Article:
“As I look back on my life, it’s like I don’t even know that old person,” Benningfield said. “My heart’s desire is to spend the rest of my life focusing on parenting, becoming a godly woman, and giving back to the ministries that have given me so much. May mine be a story of hope!”
     
    Shaffer is a graduate of the CWJC program at River Valley Christian Life Corps. Her road to success included many challenges, including an accident in which a dump truck destroyed part of her home, leaving her, her husband and four children living in a small hotel room for several months.
     
    Shaffer is enrolled in college, pursuing a degree in marriage and family counseling, and mental health. She is already helping other women by volunteering as a mentor at the same CWJC site where she graduated.
     
    “It is my hope that I will be able to give the same kind of love and friendship that I have gained from CWJC to other women,” Shaffer said. “Most of all I want them to know our Lord and Savior Jesus Christ.”
     

    New training program

    The national event followed the July 1 launch of Develop, WMU’s online, on-demand leadership training program, which features an introductory course on CWJC/CMJC for future site coordinators. This course serves as an entryway for those desiring to take the next step of involvement.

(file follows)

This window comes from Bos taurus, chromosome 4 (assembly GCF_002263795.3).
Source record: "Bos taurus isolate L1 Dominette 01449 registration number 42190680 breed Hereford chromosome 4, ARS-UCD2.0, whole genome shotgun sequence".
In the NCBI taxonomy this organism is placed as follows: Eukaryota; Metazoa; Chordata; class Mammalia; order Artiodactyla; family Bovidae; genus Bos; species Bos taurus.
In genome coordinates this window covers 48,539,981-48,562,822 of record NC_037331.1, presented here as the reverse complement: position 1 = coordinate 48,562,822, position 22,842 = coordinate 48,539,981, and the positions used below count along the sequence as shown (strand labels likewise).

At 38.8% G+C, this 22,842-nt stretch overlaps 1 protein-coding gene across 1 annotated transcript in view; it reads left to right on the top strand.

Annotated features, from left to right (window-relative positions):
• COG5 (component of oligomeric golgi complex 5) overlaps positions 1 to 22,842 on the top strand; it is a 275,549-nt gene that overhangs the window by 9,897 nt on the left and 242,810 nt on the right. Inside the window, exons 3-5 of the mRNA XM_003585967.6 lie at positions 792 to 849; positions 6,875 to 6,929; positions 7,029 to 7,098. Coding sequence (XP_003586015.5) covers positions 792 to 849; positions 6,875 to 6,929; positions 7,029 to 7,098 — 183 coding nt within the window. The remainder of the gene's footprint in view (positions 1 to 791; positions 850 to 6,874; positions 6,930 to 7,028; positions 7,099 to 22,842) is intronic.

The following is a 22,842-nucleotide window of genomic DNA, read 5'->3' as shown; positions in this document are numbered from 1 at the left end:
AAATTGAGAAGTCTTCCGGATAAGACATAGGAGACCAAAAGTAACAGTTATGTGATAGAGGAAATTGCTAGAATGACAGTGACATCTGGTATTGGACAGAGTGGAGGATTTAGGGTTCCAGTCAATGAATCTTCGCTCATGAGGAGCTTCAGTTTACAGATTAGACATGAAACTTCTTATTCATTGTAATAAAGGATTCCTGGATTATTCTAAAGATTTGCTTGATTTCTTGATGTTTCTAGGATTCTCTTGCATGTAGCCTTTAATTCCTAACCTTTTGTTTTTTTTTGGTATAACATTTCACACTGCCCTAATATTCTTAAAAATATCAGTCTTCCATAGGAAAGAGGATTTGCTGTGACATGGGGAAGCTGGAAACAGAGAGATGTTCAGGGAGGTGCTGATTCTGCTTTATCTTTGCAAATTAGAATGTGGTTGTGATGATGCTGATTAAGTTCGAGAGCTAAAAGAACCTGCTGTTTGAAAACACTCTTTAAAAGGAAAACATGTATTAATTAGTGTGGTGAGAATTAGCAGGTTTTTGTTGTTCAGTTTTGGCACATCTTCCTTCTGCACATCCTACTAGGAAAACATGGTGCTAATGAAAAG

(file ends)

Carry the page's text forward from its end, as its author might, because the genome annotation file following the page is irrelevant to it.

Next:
In addition, WMU is offering training for site coordinators seeking Level 1 and Level 2 certification. The training will be held at Mills Home Baptist Children’s Home in Thomasville, N.C., Sept. 28–Oct. 2.
     
    For more information on how to become involved in CWJC/CMJC, visit wmu.com/jobcorps.
     
    (EDITOR’S NOTE – Compiled by Diana Chandler, Baptist Press general assignment writer/ editor, with reporting by WMU Corporate Communications Team Leader Julie Walters, WMU Adult Resource Team copy editor Cara Brown, and WMU Foundation marketing director Candice Lee.)

    9/30/2015 11:36:25 AM by WMU staff | with 0 comments
    Filed under: Job Corps, leadership training, WMU




Comments
Blog post currently doesn't have any comments.
Subscribe
 Security code